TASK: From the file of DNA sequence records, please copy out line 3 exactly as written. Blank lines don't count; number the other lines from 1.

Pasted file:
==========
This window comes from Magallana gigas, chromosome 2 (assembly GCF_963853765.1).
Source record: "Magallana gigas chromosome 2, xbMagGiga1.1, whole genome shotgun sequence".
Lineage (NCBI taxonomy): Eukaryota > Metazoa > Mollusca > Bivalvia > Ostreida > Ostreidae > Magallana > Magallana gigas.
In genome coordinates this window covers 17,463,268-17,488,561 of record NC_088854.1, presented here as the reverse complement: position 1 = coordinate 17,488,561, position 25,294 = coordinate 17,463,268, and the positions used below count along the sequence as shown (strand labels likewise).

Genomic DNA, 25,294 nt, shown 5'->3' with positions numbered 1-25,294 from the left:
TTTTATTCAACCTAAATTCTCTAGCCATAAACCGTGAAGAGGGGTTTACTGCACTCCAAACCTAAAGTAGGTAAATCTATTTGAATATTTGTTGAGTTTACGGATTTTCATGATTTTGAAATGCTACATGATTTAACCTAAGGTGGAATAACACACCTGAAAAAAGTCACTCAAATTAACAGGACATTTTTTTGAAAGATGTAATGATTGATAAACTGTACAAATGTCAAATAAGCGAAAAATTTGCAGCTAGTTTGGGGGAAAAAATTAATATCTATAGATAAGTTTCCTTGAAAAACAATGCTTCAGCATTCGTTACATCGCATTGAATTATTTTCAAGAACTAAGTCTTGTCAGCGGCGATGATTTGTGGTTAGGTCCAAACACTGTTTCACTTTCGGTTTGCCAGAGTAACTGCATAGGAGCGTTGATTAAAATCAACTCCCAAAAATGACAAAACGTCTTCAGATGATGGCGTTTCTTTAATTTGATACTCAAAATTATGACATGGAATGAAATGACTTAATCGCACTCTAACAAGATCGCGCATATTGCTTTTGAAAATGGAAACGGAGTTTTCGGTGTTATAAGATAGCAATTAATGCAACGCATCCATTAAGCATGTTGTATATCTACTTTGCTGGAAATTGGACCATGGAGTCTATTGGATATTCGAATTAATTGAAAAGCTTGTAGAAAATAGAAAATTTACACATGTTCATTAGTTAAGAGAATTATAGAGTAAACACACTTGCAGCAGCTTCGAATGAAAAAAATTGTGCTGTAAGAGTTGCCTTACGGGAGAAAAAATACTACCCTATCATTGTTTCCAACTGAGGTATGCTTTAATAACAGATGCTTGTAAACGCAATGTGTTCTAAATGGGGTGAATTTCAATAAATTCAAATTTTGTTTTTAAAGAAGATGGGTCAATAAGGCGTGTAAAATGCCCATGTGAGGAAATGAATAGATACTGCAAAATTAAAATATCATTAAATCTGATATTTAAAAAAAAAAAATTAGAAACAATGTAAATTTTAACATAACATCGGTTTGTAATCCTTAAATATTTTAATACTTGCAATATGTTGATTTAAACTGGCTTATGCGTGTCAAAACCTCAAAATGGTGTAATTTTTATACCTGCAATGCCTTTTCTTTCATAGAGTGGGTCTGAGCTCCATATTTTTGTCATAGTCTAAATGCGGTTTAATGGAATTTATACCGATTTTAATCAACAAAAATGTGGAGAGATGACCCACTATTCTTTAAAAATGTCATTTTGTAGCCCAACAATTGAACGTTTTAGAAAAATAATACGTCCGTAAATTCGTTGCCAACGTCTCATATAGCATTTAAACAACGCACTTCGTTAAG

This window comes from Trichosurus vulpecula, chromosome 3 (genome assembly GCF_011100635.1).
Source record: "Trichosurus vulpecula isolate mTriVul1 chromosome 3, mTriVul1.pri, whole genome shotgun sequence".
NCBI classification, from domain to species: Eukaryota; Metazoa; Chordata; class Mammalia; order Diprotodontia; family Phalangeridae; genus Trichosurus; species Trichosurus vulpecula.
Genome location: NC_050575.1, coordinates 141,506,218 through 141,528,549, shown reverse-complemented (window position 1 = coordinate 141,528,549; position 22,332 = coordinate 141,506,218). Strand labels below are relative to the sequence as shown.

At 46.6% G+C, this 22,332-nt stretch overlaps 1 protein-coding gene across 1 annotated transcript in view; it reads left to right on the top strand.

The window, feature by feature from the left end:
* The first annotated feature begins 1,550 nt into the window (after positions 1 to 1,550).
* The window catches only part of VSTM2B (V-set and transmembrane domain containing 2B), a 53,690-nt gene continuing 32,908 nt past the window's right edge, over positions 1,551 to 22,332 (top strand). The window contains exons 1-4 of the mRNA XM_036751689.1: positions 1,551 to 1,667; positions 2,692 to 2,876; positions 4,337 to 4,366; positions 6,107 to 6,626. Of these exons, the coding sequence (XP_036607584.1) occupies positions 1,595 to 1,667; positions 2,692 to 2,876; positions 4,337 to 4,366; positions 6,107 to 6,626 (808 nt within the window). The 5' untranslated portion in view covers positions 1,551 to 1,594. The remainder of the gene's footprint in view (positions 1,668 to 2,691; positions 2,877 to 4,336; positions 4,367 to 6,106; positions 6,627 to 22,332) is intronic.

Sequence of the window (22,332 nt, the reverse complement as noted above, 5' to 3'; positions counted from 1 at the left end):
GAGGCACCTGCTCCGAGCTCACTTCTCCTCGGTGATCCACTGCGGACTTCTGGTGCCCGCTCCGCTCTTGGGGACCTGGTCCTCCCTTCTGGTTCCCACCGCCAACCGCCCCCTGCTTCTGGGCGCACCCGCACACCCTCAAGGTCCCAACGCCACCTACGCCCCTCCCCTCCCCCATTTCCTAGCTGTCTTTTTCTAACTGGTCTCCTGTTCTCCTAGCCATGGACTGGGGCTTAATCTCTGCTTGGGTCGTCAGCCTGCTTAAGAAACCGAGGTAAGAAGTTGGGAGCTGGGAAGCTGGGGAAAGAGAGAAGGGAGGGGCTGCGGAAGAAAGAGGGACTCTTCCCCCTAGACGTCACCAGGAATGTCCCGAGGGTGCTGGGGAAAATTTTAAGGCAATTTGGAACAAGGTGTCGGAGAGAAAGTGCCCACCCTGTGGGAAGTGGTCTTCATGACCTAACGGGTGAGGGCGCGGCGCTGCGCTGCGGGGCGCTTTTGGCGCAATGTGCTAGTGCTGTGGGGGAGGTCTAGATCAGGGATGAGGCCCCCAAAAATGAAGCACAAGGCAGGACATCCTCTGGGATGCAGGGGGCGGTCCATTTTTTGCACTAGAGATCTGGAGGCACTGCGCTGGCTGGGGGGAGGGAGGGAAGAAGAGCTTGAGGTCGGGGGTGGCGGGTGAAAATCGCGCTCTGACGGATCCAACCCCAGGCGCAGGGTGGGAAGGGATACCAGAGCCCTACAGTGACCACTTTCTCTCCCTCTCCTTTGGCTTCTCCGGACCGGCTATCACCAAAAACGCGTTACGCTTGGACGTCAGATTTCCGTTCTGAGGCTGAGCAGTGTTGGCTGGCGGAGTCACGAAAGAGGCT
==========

Lineage (NCBI taxonomy): Eukaryota > Metazoa > Mollusca > Bivalvia > Ostreida > Ostreidae > Magallana > Magallana gigas.